I am a fan of the elegance, simplicity, and play value of John Harper's Lasers & Feelings (L&F).
The GameL&F is a one-page game inspired by Star Trek. Character creation takes only a minute or two. Each player chooses a few descriptors from a list and sets a single character stat on a continuum between 1 (Feelings) and 6 (Lasers).
Choosing a single number effectively gives the character two stats, because you have to roll under your number to succeed at Lasers (science & reason) and over your number to succeed at Feelings (rapport & passion). You get an extra die to roll if your character is an expert and/or an extra die if they are prepared to do whatever action you describe. The number of successes you roll matters, so the more dice the better. There's a bit more to it than that, but not much.
Game play is a bit like any Powered-by-the-Apocalypse (PbtA) game in that there are multiple shades of success, all rolls are player-facing, and the GMing advice echoes PbtA - play to find out what happens, use failures to push action forward, etc.
I have no experience with the game in long-form, but as a con game you can run in as little as 2-3 hours, and it performs unbelievably well. I've run it dozens of times that way.
Why Hack It?
- L&F is fast and light. It's a perfect way to play a setting that attracts you, but either doesn't have it's own system yet or is tied to a system that's too heavy for your taste (especially if you only want to run a few sessions).
- The text is short and most of it is universally applicable, so you only need to re-write bits and pieces.
- John Harper graciously released it under a Creative Commons BY-NC-SA license, so you can make your hack public as long as you give him credit, don't charge money for it, and share it under the same license.
- It's a really fun game to play, and given a strong concept for the fiction the game performs equally well when hacked.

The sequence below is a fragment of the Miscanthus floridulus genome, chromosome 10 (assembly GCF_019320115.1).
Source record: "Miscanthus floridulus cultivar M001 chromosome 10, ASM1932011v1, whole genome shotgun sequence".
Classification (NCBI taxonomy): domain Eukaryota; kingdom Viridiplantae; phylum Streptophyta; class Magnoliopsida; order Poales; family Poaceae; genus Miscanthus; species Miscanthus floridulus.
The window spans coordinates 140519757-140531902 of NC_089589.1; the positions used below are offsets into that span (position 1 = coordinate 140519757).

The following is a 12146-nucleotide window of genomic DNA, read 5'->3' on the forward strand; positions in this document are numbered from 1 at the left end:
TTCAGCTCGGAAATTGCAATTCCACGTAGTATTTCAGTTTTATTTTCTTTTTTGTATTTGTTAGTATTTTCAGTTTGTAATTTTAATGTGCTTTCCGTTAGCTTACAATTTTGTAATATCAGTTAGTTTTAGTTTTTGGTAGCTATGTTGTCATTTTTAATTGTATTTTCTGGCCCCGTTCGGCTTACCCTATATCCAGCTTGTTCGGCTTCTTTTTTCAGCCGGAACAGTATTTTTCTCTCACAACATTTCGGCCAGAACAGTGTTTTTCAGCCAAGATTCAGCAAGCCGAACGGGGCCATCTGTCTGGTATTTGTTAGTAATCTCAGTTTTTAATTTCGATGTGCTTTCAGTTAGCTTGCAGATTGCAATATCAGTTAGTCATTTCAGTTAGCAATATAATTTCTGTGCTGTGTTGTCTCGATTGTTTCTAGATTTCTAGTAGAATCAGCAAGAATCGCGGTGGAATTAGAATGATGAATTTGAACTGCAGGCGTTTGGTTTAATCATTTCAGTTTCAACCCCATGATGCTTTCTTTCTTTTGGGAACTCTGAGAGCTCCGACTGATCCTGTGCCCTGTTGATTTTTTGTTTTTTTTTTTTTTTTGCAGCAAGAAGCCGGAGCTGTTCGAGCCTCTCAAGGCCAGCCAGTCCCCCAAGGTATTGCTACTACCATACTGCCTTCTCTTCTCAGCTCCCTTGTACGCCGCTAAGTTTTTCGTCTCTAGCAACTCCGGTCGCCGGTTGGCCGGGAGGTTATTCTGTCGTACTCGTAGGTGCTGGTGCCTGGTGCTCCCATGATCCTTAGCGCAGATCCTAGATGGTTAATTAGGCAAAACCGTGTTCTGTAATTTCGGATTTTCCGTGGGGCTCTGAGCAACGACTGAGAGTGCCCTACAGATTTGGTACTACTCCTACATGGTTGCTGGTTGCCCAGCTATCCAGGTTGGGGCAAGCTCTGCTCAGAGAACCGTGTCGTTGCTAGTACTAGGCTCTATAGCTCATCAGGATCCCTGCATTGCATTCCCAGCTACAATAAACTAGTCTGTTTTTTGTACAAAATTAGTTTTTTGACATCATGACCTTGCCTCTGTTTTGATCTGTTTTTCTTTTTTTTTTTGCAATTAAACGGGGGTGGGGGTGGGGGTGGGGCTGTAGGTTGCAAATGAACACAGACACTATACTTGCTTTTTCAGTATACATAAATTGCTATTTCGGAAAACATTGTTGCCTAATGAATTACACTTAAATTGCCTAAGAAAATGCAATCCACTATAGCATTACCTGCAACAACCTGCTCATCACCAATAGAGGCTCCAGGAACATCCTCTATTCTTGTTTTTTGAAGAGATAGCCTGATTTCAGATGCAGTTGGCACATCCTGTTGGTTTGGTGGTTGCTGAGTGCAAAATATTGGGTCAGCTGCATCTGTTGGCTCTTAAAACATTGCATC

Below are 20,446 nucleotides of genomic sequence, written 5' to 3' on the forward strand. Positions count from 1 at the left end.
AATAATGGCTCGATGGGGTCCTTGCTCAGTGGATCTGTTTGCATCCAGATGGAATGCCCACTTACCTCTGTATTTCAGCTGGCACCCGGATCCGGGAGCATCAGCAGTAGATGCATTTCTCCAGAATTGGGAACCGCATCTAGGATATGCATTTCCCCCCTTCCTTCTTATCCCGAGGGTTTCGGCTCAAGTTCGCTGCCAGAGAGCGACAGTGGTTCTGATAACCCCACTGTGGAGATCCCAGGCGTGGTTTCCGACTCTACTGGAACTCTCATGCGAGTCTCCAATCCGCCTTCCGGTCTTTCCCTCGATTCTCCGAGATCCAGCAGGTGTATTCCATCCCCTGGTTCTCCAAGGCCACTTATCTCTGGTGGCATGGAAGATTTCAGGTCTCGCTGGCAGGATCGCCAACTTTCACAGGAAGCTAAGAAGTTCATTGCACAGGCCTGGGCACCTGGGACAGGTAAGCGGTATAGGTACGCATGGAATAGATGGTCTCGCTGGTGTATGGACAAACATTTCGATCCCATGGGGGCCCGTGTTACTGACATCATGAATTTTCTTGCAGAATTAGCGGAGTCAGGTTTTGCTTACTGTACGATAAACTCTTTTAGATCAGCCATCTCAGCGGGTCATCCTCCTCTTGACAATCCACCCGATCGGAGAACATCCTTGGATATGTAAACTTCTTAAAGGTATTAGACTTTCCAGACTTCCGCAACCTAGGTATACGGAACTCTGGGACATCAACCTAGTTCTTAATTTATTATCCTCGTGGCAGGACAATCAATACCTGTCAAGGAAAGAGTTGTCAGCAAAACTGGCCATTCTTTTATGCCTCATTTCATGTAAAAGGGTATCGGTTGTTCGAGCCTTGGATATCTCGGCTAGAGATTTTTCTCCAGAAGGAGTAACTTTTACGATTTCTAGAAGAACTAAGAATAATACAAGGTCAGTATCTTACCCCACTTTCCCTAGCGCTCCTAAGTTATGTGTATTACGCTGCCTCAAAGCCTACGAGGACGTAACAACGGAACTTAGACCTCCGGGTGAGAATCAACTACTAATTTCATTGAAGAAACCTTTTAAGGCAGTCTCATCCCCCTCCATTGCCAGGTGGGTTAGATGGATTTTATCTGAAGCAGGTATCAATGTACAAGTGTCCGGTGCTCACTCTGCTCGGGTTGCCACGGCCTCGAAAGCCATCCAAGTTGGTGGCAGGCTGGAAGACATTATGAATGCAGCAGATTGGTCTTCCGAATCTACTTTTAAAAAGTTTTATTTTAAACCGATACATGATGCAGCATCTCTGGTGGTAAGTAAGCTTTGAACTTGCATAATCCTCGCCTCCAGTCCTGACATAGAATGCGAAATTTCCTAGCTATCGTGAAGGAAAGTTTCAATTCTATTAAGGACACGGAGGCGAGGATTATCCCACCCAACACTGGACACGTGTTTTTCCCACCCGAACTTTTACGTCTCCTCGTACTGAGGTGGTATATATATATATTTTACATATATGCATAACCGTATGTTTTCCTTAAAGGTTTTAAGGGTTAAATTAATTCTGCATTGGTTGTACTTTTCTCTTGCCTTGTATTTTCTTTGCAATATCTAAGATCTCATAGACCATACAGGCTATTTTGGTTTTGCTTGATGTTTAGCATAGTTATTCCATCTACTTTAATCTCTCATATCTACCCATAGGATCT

Two-LevelsIn my estimation, there are two levels to hacks, "re-skins" that just change the setting and "derivations" that mess with the mechanics. I'll discuss them separately.
1. Dice Poles. Ask yourself, "how do characters in this setting cope with challenges?" You are looking for two complementary/opposite methods of dealing with the world. For a fantasy game it might be Might (fighting, feats of strength, hardiness) and Magic (lore, spellcasting, charisma). For a Lovecraftian horror game it might be Books (scholarly pursuits) and Bullets (action-oriented stuff).* Keep in mind that your character will always have at least a 17% chance of succeeding, even at their worst pole, if you stick with the standard d6. So a warrior in the aforementioned fantasy game could still attempt Magic (e.g. spell-casting or maybe just trying to use magic items). Honestly, setting your dice poles is probably the hardest bit of hacking you will do. You want something intuitive, meaningful, and cool. By setting your dice pools you are literally deciding what your game is about and what characters do in it.
2. Character Descriptors. This is really several changes in one. In L&F you have descriptive characteristics: Style, Role, and Goal. Each is represented by a list of choices, e.g. "Choose a style for your character: Alien, Android, Dangerous, Hot-Shot, Intrepid, Savvy, or Sexy." There are other lists that describe the characters as a group or their key asset, the ship. The important thing is that these are all just lists of descriptors. Re-writing the descriptors and possibly changing the labels for the categories will give you a whole different feel. Think of this as the chrome of your setting. Want to create a L&F hack loosely based on the videogame Joust? Your roles might be: Knight, Bird-Tamer, Daredevil, Scout... Want a Fast & Furious hack? Your styles might be: Family, Sexy, Smart, Fearless... Be careful about descriptors that are vague or broad. You may find that they apply more often than not to actions, which can make them boring.